In today’s age of technology, we are surrounded by devices that tell the time from our computers to our phones. So why are people still interested in collecting timepieces?
Demand for the craftsmanship of a mechanical watch (both wrist and pocket) remains high, and the sales of luxury watches continue to grow. Watches are, and always have been, displays of mankind’s mechanical mastery: they combine ingenious technology with decorative design. To own such a watch shows an appreciation of the complexity of its mechanism and aesthetic appeal.
Here, Sotheby’s watch specialist Joanne Lewis talks to us about the work of the great 17th century watchmaker Thomas Tompion, and how to find a pocket watch of your own.
When was the first pocket watch invented?
The first portable watches emerged in the early 16th century. These were commonly shaped like a drum and made of gilt brass, with a single hand for telling the time. Some may be seen in still life and portrait painting from the period, such as Hans Holbein the Younger’s portrait of George Gize in 1532. It isn’t known who the first makers of these pieces were but examples can be found from Germany and France.
How did they develop?
Following the invention of the hairspring in 1675, pocket watches developed into more accurate timekeepers. Instrumental in their advancement was Thomas Tompion (1639-1713), the most celebrated English maker of clocks and watches. His watches were worn by royalty and the wealthy families of Europe.
The single hour hand was replaced by hour and minute hands that displayed the correct time to within a few minutes. The pocket watch took on further technical advancements with the introduction of the quarter repeating mechanism. This strikes the number of hours, and then the number of quarter hours since the last hour, through a bell inside the case. The earliest known example was made by Daniel Quare (1649-1724) in 1680.
In the 18th century, London was the world’s capital for watchmaking, with multitudes of skilled craftsmen. The fine decorative technique of repoussé work (where a design is hammered into sheet silver) was applied to watch cases and proved very popular. Beautiful examples can be found depicting symbolic imagery from the classics in low relief. They were also accompanied by matching chatelaines – decorative belts with chains on which to hang useful items. Elsewhere in Europe, attractive enamel watches were being made in France and Switzerland.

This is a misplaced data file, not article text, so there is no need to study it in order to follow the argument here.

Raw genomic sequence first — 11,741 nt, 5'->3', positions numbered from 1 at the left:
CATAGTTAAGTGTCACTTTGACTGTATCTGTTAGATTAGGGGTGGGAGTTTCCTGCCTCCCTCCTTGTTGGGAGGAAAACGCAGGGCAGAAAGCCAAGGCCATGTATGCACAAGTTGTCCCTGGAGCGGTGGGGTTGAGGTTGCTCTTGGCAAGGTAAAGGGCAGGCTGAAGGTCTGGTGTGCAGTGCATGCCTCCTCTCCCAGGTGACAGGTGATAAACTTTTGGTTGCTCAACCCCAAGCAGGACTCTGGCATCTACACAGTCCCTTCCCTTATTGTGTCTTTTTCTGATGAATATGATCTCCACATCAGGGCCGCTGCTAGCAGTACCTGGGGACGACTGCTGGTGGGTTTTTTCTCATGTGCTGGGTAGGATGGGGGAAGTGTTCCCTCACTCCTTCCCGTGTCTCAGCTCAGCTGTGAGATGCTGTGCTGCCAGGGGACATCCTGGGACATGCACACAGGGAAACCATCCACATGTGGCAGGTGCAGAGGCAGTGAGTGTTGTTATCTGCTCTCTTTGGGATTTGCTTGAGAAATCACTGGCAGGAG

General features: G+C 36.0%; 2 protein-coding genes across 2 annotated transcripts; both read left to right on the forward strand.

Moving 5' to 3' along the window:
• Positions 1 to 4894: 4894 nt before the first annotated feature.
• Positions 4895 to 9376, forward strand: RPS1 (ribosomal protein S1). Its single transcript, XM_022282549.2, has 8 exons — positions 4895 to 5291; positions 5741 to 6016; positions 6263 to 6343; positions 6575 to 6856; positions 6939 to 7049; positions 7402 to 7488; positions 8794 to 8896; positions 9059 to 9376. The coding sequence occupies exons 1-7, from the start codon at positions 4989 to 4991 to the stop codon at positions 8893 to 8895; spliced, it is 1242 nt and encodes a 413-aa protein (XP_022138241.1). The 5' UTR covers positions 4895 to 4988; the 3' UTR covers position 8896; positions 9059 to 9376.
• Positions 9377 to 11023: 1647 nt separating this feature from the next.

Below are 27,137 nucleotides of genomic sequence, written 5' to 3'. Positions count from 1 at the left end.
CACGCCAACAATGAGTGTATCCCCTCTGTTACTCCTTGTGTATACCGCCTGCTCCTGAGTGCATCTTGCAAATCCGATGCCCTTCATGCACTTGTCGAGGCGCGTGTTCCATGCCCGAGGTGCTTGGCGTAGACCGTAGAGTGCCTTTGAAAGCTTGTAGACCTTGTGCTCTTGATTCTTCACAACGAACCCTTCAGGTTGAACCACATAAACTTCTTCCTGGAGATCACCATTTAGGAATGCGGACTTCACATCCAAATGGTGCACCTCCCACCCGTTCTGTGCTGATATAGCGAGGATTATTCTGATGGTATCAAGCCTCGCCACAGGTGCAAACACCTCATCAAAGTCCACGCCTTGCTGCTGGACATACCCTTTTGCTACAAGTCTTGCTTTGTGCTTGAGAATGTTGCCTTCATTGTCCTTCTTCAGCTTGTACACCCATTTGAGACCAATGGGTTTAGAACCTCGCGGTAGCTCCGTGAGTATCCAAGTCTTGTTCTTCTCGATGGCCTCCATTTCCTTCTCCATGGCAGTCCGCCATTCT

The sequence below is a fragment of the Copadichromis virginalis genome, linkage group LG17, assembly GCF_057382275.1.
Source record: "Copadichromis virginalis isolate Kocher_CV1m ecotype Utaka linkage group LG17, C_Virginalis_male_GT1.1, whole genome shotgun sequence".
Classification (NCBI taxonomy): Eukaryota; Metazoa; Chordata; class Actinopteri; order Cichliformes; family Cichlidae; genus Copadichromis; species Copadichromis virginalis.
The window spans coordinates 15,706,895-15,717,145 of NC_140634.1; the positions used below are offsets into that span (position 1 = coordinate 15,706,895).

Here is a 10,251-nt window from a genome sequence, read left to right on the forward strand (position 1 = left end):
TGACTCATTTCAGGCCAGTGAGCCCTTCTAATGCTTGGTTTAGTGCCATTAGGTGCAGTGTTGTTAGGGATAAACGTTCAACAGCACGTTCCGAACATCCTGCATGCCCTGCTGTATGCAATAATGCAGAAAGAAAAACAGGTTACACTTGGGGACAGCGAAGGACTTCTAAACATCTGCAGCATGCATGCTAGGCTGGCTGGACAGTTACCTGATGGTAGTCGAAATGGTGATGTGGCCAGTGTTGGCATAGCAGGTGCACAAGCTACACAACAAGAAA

What makes a pocket watch collectable today?
There are three important elements that affect the value: brand, complications (additional functions) and condition. These points are key in an item’s resale value. The more complications a watch incorporates, the higher its rarity and value. Whether a watch works or not is not always relevant, as a collector will often buy it as a beautiful piece of history rather than as something to use.
Which are the most sought-after brands?
Each period has its prominent makers. The predominant brands that made the highest-quality luxury pocket watches with beautifully crafted complicated movements from the 19th and early 20th centuries are Breguet, Patek Philippe, Vacheron Constantin, Audemars Piguet and Girard-Perregaux. Starting prices for these are around £2,000 and they often go up to the tens of thousands and sometimes higher. The most important is Patek Philippe.
With a history for making the most complicated and sought-after watches in the world, Patek Philippe holds the record for the most expensive time-piece ever sold at auction – the Patek Philippe Henry Graves Jr Supercomplication, which went for £15m Sotheby’s Geneva in 2014 (below).
What else should a collector look for?
In recent years, we have seen increased interest in decorative watches, including enamel-form watches, automaton watches – which sometimes feature erotic scenes – and musical watches.
We have also seen a boost in demand for enamel watches that were made specifically to sell to the Chinese market. The most significant maker of this type of watch was William Ilbery (1760-1839). With the taste of the Asian market in mind, the movements were highly engraved, with the work being carried out in Switzerland – mainly in Fleurier, a village in the watch-making region of Val-de-Travers.
The Celebration of the English Watch Part III: The Genius of Thomas Tompion will be held at Sotheby’s, 34-35 New Bond Street,London, W1A 2AA, on 15th December. 020 7293 5000; sothebys.com